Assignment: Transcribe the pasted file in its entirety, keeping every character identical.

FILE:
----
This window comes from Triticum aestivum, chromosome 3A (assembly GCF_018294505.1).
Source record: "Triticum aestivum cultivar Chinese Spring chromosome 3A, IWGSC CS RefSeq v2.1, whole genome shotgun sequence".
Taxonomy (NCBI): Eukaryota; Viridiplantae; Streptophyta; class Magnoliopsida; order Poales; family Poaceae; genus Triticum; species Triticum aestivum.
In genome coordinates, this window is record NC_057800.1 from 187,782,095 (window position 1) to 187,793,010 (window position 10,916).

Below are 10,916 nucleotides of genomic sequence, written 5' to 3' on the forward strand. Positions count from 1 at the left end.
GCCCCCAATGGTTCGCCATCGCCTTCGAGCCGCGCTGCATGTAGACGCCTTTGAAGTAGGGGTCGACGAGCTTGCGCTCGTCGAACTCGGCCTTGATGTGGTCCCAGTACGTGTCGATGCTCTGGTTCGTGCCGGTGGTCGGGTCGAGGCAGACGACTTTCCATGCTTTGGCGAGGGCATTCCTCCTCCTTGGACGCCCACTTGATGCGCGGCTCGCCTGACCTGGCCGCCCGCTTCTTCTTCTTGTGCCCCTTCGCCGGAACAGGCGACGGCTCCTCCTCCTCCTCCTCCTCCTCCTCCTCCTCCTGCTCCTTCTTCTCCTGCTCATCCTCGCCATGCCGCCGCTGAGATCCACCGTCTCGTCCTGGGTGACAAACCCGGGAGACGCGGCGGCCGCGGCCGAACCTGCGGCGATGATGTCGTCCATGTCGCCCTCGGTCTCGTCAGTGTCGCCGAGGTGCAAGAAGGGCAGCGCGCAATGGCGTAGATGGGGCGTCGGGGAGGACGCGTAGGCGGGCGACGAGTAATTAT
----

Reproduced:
This window comes from Triticum aestivum, chromosome 3A (assembly GCF_018294505.1).
Source record: "Triticum aestivum cultivar Chinese Spring chromosome 3A, IWGSC CS RefSeq v2.1, whole genome shotgun sequence".
Taxonomy (NCBI): Eukaryota; Viridiplantae; Streptophyta; class Magnoliopsida; order Poales; family Poaceae; genus Triticum; species Triticum aestivum.
In genome coordinates, this window is record NC_057800.1 from 187,782,095 (window position 1) to 187,793,010 (window position 10,916).

Below are 10,916 nucleotides of genomic sequence, written 5' to 3' on the forward strand. Positions count from 1 at the left end.
GCCCCCAATGGTTCGCCATCGCCTTCGAGCCGCGCTGCATGTAGACGCCTTTGAAGTAGGGGTCGACGAGCTTGCGCTCGTCGAACTCGGCCTTGATGTGGTCCCAGTACGTGTCGATGCTCTGGTTCGTGCCGGTGGTCGGGTCGAGGCAGACGACTTTCCATGCTTTGGCGAGGGCATTCCTCCTCCTTGGACGCCCACTTGATGCGCGGCTCGCCTGACCTGGCCGCCCGCTTCTTCTTCTTGTGCCCCTTCGCCGGAACAGGCGACGGCTCCTCCTCCTCCTCCTCCTCCTCCTCCTCCTCCTGCTCCTTCTTCTCCTGCTCATCCTCGCCATGCCGCCGCTGAGATCCACCGTCTCGTCCTGGGTGACAAACCCGGGAGACGCGGCGGCCGCGGCCGAACCTGCGGCGATGATGTCGTCCATGTCGCCCTCGGTCTCGTCAGTGTCGCCGAGGTGCAAGAAGGGCAGCGCGCAATGGCGTAGATGGGGCGTCGGGGAGGACGCGTAGGCGGGCGACGAGTAATTAT